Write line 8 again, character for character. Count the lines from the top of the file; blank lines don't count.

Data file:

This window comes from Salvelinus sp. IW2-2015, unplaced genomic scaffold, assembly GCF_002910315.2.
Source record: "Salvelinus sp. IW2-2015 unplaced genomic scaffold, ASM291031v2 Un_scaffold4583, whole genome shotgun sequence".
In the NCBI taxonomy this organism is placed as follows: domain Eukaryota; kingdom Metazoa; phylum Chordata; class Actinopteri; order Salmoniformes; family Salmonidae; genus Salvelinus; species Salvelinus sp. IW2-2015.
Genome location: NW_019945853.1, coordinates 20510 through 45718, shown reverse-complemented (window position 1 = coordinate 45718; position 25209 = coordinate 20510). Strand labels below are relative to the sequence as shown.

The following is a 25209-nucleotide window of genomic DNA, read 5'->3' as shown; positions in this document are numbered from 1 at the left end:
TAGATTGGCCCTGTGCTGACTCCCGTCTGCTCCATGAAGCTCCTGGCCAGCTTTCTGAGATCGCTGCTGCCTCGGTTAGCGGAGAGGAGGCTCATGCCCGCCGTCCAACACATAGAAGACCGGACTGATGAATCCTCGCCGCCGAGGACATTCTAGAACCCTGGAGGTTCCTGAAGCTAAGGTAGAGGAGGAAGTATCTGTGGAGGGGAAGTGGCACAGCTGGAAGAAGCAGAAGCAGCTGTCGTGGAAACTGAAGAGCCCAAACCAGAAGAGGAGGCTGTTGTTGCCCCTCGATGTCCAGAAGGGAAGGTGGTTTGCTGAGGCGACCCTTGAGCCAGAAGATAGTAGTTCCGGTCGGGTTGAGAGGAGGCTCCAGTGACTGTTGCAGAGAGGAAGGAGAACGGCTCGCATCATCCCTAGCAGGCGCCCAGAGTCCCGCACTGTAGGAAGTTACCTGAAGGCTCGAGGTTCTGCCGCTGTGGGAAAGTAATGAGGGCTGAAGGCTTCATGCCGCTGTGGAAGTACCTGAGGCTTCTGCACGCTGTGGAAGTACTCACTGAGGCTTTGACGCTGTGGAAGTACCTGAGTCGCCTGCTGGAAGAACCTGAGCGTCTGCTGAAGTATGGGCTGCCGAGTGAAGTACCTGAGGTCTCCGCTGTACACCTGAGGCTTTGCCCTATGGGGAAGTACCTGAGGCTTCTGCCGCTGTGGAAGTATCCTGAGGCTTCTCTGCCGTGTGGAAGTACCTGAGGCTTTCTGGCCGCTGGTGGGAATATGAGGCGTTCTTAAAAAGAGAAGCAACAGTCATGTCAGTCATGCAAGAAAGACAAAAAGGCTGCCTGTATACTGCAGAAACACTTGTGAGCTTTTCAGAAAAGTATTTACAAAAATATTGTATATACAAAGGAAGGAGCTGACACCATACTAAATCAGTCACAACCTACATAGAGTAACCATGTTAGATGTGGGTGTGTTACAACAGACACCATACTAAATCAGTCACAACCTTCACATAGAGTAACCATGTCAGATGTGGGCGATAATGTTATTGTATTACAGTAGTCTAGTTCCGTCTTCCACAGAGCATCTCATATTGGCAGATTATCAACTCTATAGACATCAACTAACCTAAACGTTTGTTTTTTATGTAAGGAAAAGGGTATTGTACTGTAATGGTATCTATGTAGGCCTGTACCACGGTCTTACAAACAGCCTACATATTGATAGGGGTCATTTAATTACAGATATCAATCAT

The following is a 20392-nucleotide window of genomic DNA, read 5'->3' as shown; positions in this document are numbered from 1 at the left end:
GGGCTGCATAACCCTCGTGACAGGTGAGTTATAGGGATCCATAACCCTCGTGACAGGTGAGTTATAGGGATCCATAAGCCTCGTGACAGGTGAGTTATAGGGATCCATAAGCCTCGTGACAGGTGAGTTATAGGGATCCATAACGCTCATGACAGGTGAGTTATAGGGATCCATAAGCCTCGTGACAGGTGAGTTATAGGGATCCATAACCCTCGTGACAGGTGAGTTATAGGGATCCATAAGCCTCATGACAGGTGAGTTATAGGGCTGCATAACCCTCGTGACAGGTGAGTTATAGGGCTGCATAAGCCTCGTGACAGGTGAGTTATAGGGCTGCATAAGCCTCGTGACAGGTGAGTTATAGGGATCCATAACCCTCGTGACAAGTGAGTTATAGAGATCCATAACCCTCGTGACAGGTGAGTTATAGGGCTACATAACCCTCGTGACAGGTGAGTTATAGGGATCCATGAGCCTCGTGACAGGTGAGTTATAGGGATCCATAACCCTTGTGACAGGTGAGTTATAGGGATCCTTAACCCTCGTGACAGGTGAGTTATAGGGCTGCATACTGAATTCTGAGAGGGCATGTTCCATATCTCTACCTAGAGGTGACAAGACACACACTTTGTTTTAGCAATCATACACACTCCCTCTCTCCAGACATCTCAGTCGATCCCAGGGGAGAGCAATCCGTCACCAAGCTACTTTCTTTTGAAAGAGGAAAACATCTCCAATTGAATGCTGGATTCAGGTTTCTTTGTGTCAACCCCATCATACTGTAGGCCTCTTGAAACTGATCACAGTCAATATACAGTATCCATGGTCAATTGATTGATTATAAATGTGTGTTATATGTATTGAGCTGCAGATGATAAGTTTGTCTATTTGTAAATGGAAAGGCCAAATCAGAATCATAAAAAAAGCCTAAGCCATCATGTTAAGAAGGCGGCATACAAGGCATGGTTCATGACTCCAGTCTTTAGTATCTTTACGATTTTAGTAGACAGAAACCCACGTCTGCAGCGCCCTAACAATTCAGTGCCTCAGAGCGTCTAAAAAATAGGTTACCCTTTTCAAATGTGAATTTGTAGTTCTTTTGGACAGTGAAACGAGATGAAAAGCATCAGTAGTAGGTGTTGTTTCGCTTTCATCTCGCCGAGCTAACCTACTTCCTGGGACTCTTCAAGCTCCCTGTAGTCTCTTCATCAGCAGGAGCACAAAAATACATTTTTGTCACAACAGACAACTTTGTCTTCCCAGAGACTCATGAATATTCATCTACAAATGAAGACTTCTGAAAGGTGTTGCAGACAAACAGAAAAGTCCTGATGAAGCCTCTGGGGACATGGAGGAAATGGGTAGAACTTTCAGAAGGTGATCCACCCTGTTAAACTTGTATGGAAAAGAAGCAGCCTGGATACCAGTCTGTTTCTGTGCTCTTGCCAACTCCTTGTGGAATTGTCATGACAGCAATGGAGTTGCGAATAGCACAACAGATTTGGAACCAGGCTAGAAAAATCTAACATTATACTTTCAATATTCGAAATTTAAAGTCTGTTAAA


GGGCTGCATAACCCTCGTGACAGGTGAGTTATAGGGATCCATAACCCTCGTGACAGGTGAGTTATAGGGATCCATAAGCCTCGTGACAGGTGAGTTATAGGGATCCATAAGCCTCGTGACAGGTGAGTTATAGGGATCCATAACGCTCATGACAGGTGAGTTATAGGGATCCATAAGCCTCGTGACAGGTGAGTTATAGGGATCCATAACCCTCGTGACAGGTGAGTTATAGGGATCCATAAGCCTCATGACAGGTGAGTTATAGGGCTGCATAACCCTCGTGACAGGTGAGTTATAGGGCTGCATAAGCCTCGTGACAGGTGAGTTATAGGGCTGCATAAGCCTCGTGACAGGTGAGTTATAGGGATCCATAACCCTCGTGACAAGTGAGTTATAGAGATCCATAACCCTCGTGACAGGTGAGTTATAGGGCTACATAACCCTCGTGACAGGTGAGTTATAGGGATCCATGAGCCTCGTGACAGGTGAGTTATAGGGATCCATAACCCTTGTGACAGGTGAGTTATAGGGATCCTTAACCCTCGTGACAGGTGAGTTATAGGGCTGCATACTGAATTCTGAGAGGGCATGTTCCATATCTCTACCTAGAGGTGACAAGACACACACTTTGTTTTAGCAATCATACACACTCCCTCTCTCCAGACATCTCAGTCGATCCCAGGGGAGAGCAATCCGTCACCAAGCTACTTTCTTTTGAAAGAGGAAAACATCTCCAATTGAATGCTGGATTCAGGTTTCTTTGTGTCAACCCCATCATACTGTAGGCCTCTTGAAACTGATCACAGTCAATATACAGTATCCATGGTCAATTGATTGATTATAAATGTGTGTTATATGTATTGAGCTGCAGATGATAAGTTTGTCTATTTGTAAATGGAAAGGCCAAATCAGAATCATAAAAAAAGCCTAAGCCATCATGTTAAGAAGGCGGCATACAAGGCATGGTTCATGACTCCAGTCTTTAGTATCTTTACGATTTTAGTAGACAGAAACCCACGTCTGCAGCGCCCTAACAATTCAGTGCCTCAGAGCGTCTAAAAAATAGGTTACCCTTTTCAAATGTGAATTTGTAGTTCTTTTGGACAGTGAAACGAGATGAAAAGCATCAGTAGTAGGTGTTGTTTCGCTTTCATCTCGCCGAGCTAACCTACTTCCTGGGACTCTTCAAGCTCCCTGTAGTCTCTTCATCAGCAGGAGCACAAAAATACATTTTTGTCACAACAGACAACTTTGTCTTCCCAGAGACTCATGAATATTCATCTACAAATGAAGACTTCTGAAAGGTGTTGCAGACAAACAGAAAAGTCCTGATGAAGCCTCTGGGGACATGGAGGAAATGGGTAGAACTTTCAGAAGGTGATCCACCCTGTTAAACTTGTATGGAAAAGAAGCAGCCTGGATACCAGTCTGTTTCTGTGCTCTTGCCAACTCCTTGTGGAATTGTCATGACAGCAATGGAGTTGCGAATAGCACAACAGATTTGGAACCAGGCTAGAAAAATCTAACATTATACTTTCAATATTCGAAATTTAAAGTCTGTTAAA